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Water sensitive city: Melbourne’s journey into integrated water management

Over the past seven years, Melbourne has been on a journey to reimagine the city’s water, including rethinking governance, reimagining urban water management and redefining value. 

Presenting at Ozwater’24 on Melbourne’s progress in integrated water management (IWM), Arup Australasia Integrated Water Management Lead Celeste Morgan said IWM is often considered in relation to ‘three waters’. 

“This is water supply, stormwater and wastewater. This is the beginning of thinking about the concept, but IWM isn't about optimising those three sources separately. That's not it,” she said. 

“What we need to be aiming for is strong IWM where we realise the overlaps, but where we also integrate it with city strategies, planning and placemaking, and consider how we can be more productive, create better urban design, and really celebrate water in the places that we're creating, not just as a servicing strategy.”

Morgan said that the core of this integration is about recognising and understanding ‘urban metabolism’.

“In water supply terms, we often worry about population growth. We worry that we are growing too fast and that we don't have enough water. But the more we grow, the more wastewater and stormwater we have and the more recycled water we can produce,” she said. 

“So how can we reconnect that cycle and embrace growth as an opportunity to reinforce our water supply equation as we go?

“If we add stormwater and wastewater together, it is more than the amount we need in terms of water demand. When we consider stormwater and wastewater as a resource, we're always in a situation where we have more water than we need.

“So how can we actually harness that excess, but also think about where that excess is going if we're not harnessing it, and make sure it's managed well?”

Building benefits

Discussing Water for Life – greater Melbourne's water systems strategy for water supply – Morgan said the plan demonstrates that IWM delivers the best benefit cost-ratio in terms of livability and water security.

“[IWM] provided a lever to bring Councils into the equation to consider stormwater and rainwater harvesting as part of water resilience, rather than focusing on more traditional sources,” she said.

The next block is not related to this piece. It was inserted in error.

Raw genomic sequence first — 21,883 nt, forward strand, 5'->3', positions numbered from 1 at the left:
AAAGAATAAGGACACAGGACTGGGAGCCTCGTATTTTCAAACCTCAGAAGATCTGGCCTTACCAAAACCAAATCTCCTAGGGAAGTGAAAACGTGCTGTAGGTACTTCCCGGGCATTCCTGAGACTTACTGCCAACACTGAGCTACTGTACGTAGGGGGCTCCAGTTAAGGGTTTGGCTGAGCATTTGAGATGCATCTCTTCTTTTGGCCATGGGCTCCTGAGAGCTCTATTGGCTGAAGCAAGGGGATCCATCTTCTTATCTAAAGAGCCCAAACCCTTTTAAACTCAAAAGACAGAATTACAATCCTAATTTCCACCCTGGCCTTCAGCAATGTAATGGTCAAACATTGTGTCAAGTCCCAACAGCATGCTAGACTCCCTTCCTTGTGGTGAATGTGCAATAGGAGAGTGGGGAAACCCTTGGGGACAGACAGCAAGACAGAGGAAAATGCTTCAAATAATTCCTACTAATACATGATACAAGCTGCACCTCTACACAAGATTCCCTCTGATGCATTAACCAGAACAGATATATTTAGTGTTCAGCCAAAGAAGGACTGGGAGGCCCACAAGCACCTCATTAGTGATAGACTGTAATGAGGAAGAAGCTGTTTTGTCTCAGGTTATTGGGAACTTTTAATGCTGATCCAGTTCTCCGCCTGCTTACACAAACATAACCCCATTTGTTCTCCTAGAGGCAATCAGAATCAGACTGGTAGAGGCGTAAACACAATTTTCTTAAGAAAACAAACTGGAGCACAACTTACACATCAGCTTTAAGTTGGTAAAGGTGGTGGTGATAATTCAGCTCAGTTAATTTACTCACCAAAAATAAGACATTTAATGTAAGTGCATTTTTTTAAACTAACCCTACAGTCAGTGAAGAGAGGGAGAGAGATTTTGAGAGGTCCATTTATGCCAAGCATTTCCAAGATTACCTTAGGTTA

“Another major development in Melbourne has been to set waterway targets in terms of recognising the impact of stormwater, and that we need to be harvesting for waterway health, as well. 

“Having those targets both from a water supply and a waterway health perspective has been really helpful in driving us forward and thinking about local solutions for IWM to capture local water and reuse it.”

When it comes to integrating all of these IWM approaches and solutions into placemaking, Morgan said a key driver is the circular economy, with more opportunities surfacing as cities change and grow. 

“The circular economy aspect of where Melbourne is going is pretty exciting. We already produce 41% of our own food within Melbourne's food bowl, which is an astounding statistic. But productive landscapes are at risk from a lack of water supply, but also in the expanding city,” she said. 

“So how can we make those two complimentary? 
We've also got exciting opportunities on the horizon with things like hydrogen coming into play, which could be a consistent local supply demand for alternative water, and could unlock some opportunities to take integrated water management further.”

Defining value

Redefining value is a key aspect of working towards IWM, Morgan said, with water managers and utilities expanding their traditional roles and the benefits they can provide to urban places via water services. 

“Redefining our targets is really about challenging the organisational structure and funding structures behind it. Water utilities are changing their roles. They're now seen as enablers of liveability, not just water service providers,” she said.

“Questioning how they operate in their catchment, what they do with stormwater, what they do in terms of placemaking, what they do with their own land – all of these questions are coming to the fore and expanding their sphere of control beyond just a service provider. 

“Irrigation and having water in the environment plays such a huge impact on that, and measuring the health and the livability of having greening urban spaces is all very important. Looking at monetising the benefits and where costs can help us reshape funding structures.”